John FergusonIn 1882, the train reached the north bay of Nipissing, the area we now call "North Bay". On the train, a passenger by the name of John Ferguson, disembarked, looked around, and decided that the area held promise. He constructed a log cabin, became the first postmaster for the area, and purchased 288 acres of the land which now makes up North Bay's downtown core. Within a year, John Ferguson had brought his new bride to the area and began to have a large framed home constructed in what was the central area to North Bay.

SettlersAs settlers began to arrive to North Bay, as the train began to run more frequently, and as the lumber began to escalate in the area, North Bay was soon incorporated as a town in 1891. The first mayor of North Bay was John Bourke. Not only did he have the position as mayor, but his Sawmill supplied North Bay with the necessary electricity until he sold the company to North Bay Light Heat and Power in 1904. Other notable figures were J.W. Richardson, John Deegan, Robert Rankin, and David Purvis. Through their efforts, the growth and beautification of the town was carried out. Sitting on school boards, town council, or the Board of Trade, each of these men played more than one role in North Bay, becoming figureheads within the community.

Downtown North Bay

The town began to prosper from the benefits of three railway companies and the lumber industry. In 1919 John Ferguson was elected mayor of North Bay and continued to serve a mayor until 1922. Much of the land which he had purchased upon his initial arrival to the area was sold or donated to churches and schools. The first two room school house was built on land donated by John Ferguson, and was later dubbed the "Blue School House" as the building was painted blue. The Anglican and Baptist churches both benefitted from the generosity of John Ferguson. While the land itself was very rocky, it was do in part to the kindness of Ferguson, that these religious groups were able to provide a permanent place of worship for their parishioners. Until the construction of many of the early churches, services were often held in old train cars or in the homes of North Bay residents.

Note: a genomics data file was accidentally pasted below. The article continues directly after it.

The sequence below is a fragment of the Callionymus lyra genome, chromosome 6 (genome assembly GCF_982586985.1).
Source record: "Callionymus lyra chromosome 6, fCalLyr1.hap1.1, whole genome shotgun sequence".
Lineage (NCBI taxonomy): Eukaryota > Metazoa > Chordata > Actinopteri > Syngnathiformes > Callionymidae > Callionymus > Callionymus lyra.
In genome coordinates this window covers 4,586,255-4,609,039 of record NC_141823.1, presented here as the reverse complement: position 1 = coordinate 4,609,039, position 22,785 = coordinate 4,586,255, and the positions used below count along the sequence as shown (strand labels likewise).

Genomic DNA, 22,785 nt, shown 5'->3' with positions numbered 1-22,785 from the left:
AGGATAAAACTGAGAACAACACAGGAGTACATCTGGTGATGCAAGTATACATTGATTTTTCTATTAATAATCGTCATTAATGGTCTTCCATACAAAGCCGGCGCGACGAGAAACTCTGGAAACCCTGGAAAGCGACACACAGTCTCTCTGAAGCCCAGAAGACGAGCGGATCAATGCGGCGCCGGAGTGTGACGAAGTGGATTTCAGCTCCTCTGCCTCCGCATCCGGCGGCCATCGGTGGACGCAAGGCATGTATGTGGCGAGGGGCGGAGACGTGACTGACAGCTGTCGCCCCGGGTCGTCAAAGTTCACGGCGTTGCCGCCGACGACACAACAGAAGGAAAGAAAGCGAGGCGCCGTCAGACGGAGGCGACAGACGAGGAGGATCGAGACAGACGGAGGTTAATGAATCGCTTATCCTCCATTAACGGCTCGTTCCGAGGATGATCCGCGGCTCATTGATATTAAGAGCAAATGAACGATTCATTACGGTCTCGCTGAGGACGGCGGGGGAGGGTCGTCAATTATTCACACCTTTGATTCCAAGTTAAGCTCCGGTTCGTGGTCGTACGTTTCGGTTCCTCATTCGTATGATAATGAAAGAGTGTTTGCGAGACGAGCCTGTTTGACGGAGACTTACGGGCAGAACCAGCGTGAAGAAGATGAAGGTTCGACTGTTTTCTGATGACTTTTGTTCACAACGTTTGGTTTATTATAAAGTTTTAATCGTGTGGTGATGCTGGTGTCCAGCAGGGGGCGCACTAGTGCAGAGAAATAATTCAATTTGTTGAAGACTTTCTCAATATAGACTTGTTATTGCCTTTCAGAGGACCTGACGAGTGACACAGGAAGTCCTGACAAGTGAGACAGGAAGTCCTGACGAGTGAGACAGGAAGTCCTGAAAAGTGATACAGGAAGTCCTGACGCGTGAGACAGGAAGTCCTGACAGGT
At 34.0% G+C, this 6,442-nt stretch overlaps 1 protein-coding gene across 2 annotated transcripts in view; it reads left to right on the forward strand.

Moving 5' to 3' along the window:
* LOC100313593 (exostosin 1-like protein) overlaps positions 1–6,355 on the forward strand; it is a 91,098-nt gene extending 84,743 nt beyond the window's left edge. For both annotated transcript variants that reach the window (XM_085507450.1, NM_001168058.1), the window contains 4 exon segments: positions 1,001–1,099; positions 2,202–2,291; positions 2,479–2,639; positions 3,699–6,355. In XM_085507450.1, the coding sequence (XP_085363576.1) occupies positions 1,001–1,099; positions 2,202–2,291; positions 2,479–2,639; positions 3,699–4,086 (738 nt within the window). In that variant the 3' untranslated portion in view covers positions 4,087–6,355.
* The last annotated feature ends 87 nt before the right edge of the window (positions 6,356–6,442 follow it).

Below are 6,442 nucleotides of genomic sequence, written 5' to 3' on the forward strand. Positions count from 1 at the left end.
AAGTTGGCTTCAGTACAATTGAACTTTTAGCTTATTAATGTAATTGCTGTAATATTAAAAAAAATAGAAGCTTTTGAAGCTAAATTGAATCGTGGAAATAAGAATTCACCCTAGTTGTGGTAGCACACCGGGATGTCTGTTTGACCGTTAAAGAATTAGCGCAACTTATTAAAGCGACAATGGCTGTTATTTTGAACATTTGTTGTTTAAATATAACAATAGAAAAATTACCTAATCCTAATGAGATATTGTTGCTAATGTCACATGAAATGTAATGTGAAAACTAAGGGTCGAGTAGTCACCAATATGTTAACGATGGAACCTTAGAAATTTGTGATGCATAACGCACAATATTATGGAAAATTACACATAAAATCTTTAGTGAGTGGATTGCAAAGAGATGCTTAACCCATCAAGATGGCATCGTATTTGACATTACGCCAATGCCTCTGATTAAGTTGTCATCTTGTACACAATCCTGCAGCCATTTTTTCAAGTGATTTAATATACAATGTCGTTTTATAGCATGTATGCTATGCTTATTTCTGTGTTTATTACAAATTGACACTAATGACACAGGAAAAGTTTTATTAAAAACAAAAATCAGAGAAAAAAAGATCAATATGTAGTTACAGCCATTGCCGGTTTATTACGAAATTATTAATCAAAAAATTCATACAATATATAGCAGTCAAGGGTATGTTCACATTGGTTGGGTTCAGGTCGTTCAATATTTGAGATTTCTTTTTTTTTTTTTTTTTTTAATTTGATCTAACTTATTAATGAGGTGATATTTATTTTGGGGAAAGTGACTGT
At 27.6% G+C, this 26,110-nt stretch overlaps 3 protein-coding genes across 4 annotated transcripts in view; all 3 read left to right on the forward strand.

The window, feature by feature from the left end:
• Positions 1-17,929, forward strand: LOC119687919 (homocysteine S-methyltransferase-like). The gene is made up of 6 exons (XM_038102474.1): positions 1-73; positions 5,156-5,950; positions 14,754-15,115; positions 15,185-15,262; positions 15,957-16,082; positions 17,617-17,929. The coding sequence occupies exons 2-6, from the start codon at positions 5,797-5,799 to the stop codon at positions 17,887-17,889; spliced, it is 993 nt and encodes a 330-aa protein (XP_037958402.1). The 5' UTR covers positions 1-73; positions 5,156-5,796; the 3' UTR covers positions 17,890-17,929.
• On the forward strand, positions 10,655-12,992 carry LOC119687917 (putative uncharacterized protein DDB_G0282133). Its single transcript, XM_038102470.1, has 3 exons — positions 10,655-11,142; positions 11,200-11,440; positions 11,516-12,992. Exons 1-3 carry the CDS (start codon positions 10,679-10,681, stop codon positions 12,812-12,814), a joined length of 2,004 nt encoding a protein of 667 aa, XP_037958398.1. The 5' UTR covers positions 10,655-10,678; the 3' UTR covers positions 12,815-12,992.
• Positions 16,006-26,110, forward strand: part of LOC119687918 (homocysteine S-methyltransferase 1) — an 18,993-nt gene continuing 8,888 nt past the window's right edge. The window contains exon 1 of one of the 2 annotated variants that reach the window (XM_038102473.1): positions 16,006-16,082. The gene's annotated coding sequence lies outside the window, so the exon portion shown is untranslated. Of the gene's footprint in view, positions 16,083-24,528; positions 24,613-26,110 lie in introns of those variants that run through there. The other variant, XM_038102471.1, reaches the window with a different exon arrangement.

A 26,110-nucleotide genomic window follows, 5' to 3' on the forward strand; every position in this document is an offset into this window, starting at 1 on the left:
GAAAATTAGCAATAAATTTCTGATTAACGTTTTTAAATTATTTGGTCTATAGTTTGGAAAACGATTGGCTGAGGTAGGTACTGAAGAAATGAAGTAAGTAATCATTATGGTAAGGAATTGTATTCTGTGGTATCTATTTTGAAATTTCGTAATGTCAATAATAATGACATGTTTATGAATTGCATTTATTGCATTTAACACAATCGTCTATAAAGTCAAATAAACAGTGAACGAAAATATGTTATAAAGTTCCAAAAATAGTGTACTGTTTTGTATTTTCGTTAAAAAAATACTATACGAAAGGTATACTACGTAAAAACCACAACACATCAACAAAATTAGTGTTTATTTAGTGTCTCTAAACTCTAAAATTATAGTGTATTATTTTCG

North Bay was incorporated as a city in August 1925, and it became fitting for John Ferguson to act as the president of the Old Home Week Committee. No longer considered a town, North Bay had reached a turning point in its brief but turbulent history.

In January 1968 the City of North Bay amalgamated with West Ferris and Widdifield townships.

Thanks to the North Bay Area Museum for this article.